Thursday, December 14, 2006

Why I am not a charismatic

Because I read my Bible...

You see, it happened like this. I was saved in August 1973. In September that year, I went off to University - one of the oldest and most elite academic insitutions in the country (Bradford). There I met lots of other Christians and began to go to an Elim Pentecostal church. Everybody - but everybody - seemed to be speaking in tongues. It seemed like a good idea... so I began to pray for it. I got lots of guidance (apparently you can be taught this supernatural gift) and, eventually, I began to speak in gibber... er, the tongues of angels.

Straight away I knew that I was now spiritually superior to those of my friends who didn't gibb - er, speak in tongues. And deep down, that bothered me; if a gift was genuinely of God, I thought, it shouldn't make me feel superior. So I began to wonder. I don't think it took more than ten days for me to decide my own experience was spurious, and I gave up g - er, you know.

Now I'm not daft enough (and wasn't daft enough even then) to think that my false experience meant that everyone else's experience was false, too. But it did open the possibility up in my mind. I read one or two books - Signs of the apostles, for example. But mostly, I read my Bible. And the gifts in the Bible just didn't look like the gifts in the Elim church.

I really wasn't impressed by the 'prophecies'. I mean, there are prophecies in the Bible, right? And they're pretty dramatic. And they're accurate. The prophecies I heard weren't even interesting.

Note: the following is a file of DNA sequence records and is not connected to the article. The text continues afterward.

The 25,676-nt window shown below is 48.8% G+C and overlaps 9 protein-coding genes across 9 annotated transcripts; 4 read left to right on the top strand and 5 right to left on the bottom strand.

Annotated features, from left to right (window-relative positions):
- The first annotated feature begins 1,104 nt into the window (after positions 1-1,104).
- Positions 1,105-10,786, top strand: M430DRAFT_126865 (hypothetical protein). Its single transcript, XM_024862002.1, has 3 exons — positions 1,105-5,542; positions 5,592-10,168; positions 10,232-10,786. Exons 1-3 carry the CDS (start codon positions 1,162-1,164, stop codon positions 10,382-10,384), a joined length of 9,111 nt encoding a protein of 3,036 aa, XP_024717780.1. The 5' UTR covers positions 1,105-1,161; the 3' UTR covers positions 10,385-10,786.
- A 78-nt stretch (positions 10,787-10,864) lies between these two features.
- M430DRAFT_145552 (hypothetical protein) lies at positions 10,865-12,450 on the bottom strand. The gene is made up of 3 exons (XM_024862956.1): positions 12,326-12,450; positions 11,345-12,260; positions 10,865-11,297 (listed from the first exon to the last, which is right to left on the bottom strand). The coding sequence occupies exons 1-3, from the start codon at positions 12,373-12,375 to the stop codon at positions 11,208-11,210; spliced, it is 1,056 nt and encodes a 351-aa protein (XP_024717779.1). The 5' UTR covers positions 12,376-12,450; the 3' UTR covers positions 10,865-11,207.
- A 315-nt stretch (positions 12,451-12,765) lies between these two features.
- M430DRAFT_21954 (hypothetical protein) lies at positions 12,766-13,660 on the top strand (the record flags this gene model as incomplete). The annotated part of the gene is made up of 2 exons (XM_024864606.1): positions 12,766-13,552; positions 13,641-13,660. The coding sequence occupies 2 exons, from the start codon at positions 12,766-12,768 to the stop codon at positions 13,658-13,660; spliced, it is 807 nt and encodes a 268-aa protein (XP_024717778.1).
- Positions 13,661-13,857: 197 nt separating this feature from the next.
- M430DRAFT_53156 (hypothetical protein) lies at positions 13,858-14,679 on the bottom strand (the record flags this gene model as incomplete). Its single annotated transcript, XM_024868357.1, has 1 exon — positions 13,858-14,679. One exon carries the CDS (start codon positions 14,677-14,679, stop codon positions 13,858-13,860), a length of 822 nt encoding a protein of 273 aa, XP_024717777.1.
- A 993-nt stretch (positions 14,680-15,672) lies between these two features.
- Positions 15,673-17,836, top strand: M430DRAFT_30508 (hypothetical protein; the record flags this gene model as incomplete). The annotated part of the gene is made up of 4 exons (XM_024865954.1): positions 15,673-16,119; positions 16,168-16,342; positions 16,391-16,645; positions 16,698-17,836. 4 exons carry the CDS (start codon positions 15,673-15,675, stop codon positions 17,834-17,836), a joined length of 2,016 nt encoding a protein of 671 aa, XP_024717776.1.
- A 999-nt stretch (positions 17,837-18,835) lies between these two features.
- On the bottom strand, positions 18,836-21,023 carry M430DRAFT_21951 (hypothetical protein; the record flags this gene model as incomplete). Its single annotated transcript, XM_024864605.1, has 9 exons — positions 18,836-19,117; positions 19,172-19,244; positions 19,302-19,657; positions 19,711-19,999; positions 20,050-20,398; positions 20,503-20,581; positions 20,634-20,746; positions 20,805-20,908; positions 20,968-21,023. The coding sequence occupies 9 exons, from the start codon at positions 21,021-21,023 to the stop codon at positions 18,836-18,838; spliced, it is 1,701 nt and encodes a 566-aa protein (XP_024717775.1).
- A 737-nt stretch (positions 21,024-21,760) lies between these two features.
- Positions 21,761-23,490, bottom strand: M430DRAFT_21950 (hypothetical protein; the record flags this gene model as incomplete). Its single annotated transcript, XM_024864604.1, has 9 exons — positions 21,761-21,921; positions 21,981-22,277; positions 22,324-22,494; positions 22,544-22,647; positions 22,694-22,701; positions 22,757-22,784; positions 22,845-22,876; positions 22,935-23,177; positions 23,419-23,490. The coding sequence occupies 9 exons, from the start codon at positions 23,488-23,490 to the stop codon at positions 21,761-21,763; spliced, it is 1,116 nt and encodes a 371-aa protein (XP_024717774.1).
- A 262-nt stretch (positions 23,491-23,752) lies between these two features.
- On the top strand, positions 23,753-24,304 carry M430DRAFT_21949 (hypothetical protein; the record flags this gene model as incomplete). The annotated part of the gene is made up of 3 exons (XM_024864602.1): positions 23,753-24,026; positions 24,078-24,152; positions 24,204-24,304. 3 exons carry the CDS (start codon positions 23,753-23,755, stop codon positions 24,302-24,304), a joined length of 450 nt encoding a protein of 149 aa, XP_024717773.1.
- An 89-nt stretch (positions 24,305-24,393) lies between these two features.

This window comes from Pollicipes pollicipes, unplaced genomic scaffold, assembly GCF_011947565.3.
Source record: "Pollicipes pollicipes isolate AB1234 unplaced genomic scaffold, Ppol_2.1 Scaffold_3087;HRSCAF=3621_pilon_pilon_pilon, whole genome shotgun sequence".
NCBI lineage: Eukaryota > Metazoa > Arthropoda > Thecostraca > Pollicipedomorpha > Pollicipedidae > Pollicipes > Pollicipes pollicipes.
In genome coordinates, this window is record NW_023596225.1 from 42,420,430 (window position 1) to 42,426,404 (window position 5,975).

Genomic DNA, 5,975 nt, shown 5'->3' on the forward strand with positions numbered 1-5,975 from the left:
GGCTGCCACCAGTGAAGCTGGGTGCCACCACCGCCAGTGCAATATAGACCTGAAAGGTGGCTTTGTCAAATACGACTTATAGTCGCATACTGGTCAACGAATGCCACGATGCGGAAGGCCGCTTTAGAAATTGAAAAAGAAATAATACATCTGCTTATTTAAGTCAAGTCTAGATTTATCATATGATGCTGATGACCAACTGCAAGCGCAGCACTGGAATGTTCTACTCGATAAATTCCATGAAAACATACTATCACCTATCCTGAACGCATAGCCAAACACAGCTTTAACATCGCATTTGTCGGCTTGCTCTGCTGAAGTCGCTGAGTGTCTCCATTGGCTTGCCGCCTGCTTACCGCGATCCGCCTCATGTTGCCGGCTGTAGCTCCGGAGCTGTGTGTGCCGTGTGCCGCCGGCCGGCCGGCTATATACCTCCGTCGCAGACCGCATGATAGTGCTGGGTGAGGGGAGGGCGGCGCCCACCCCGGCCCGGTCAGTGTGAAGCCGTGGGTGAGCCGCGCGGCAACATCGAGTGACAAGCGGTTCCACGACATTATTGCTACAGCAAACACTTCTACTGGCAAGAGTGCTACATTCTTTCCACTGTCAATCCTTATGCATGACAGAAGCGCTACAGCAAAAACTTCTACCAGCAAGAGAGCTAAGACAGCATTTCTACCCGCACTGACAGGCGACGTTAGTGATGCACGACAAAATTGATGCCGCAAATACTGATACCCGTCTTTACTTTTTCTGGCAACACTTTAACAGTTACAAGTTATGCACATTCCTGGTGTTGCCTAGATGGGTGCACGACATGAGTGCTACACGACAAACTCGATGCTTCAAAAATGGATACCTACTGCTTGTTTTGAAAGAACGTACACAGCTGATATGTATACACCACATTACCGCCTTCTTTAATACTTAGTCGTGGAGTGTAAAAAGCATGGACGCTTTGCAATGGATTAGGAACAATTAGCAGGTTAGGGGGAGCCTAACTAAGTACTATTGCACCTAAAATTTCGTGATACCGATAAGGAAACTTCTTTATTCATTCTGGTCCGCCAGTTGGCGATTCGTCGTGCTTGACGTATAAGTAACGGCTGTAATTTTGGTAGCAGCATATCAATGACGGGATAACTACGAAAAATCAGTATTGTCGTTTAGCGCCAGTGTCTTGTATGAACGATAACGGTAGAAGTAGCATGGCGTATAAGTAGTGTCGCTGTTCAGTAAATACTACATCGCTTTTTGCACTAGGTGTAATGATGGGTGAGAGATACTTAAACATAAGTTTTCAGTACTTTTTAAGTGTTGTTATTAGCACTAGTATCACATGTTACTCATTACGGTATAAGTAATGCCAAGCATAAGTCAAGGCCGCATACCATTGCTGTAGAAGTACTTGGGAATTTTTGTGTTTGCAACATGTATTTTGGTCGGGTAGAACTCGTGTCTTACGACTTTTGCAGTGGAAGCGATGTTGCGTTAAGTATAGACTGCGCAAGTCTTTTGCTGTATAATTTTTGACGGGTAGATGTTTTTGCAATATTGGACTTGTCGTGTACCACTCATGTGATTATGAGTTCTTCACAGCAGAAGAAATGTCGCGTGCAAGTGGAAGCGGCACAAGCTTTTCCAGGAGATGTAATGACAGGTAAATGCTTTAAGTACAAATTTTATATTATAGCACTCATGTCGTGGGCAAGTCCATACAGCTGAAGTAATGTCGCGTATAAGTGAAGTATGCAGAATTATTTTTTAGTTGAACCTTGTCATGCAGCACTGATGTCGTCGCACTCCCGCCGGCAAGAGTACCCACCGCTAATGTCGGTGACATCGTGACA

But it was really 'tongues' that got me. Why was the most prolific gift the one gift that couldn't be tested, I wondered? I mean, my friends told me that some gifts of tongues were human languages, and some were the languages of angels (1 Corinthians 13:1). But I only heard the ones that - well, weren't human. Why? Could it be that all these people were fooling themselves?

And anyway, I understand English. I'm pretty good at it. I know a figure of speech when I see one. 'Though I speak in the tongues of men and of angels' didn't read like a prescription to me, or even a description; it read like a sarcastic comment: 'I don't care if you speak Latin, French, English and Klingon - or even Angelish - if you don't have love I don't want to know.' But my friends were ever so, ever so excited about speaking Angelish, and I couldn't understand it.

And then, of course, the 'tongues' in the New Testament were never Angelish. They were always human languages - someone even pointed out to me, eventually, that the languages (tongues) spoken in Acts 2 were all named. Angelish wasn't any of them. Hmmm.

And so I kept reading my Bible, and kept watching. I realised that though the 'gifts' being used in the church were given the same names as the gifts in the New Testament, that was all they had in common. I realised that I could call myself Elvis Presley, but it wouldn't make my voice the real thing. The only problem left: where were the gifts today, then?

It may have been as late as 1977 that I discovered the answer; Stuart Olyott explained to me what 1 Corinthians 13:10 meant, and it made sense. I know this is a controversial passage. Hey, those who are in the wrong find any Scripture passage that proves they're wrong controversial! If you already believe that 'the gifts' are being exercised in the church, perhaps 1 Corinthians 13:10 might not persuade you otherwise. But when you've already realised the truth - well, that's different.